Liver transplantation is now routinely used as a definitive treatment for patients with advanced cirrhosis. As survival after transplantation in most centers is at or above 70% to 80% at 1 year, an increasing number of liver transplant recipients requires further medical care. Several medical complications may develop during the immediate or long-term postoperative periods, including renal dysfunction, arterial hypertension, neurological complications, and psychiatric complications. In addition, other metabolic complications often develop in a more insidious manner, such as obesity, hyperlipidemia, diabetes mellitus, and posttransplant bone disease. Because the liver allograft function is frequently normal in many recipients experiencing the above-mentioned complications, the gastroenterologist, internist, or family practitioner frequently has a role in the diagnosis and management of these complications. In this review, we discuss the basic pathophysiological concepts and suggest guidelines for the diagnosis and management of frequent medical problems encountered after liver transplantation.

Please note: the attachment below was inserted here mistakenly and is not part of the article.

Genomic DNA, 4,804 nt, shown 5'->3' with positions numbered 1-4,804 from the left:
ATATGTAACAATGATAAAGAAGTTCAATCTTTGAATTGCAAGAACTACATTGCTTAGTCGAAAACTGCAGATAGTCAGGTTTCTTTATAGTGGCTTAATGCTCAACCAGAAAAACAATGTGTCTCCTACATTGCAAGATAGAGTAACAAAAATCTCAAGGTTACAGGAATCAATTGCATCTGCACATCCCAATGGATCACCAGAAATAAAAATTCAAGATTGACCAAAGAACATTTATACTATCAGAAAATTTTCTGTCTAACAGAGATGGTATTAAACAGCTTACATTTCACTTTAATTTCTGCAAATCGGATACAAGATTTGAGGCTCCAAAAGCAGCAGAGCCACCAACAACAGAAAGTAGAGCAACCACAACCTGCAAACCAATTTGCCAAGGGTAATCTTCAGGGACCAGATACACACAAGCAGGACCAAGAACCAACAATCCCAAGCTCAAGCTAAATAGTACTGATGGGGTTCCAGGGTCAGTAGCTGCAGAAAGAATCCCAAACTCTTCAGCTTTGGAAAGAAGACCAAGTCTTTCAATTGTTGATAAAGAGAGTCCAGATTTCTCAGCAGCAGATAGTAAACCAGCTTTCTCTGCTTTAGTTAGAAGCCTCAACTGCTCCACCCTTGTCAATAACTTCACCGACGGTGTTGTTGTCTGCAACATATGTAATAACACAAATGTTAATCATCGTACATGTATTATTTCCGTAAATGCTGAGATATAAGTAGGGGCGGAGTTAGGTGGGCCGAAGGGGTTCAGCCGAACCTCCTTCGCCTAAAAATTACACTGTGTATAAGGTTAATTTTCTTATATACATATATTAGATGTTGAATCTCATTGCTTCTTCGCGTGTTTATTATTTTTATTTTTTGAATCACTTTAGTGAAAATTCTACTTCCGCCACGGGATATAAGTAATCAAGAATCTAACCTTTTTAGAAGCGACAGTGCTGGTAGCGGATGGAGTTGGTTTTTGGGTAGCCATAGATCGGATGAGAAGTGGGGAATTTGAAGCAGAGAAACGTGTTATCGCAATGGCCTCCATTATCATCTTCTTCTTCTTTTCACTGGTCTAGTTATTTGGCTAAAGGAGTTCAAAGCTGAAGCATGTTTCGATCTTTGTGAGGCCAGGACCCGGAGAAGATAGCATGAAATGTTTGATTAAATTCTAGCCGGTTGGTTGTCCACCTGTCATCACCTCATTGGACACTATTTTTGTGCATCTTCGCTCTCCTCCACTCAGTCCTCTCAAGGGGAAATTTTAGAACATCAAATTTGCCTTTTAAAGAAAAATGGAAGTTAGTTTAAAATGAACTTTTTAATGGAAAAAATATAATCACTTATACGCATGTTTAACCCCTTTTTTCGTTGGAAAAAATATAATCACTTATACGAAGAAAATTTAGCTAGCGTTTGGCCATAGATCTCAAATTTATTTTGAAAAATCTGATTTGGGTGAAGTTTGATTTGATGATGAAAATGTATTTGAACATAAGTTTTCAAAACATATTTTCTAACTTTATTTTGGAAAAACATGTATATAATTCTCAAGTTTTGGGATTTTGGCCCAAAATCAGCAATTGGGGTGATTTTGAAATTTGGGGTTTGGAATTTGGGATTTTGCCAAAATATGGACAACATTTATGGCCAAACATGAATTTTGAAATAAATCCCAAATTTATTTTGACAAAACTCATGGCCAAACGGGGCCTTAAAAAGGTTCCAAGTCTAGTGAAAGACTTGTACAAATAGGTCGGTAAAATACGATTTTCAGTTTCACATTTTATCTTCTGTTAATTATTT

|Original language||English (US)|
|Number of pages||16|
|Journal||Seminars in Gastrointestinal Disease|
|State||Published - 1998|
All Science Journal Classification (ASJC) codes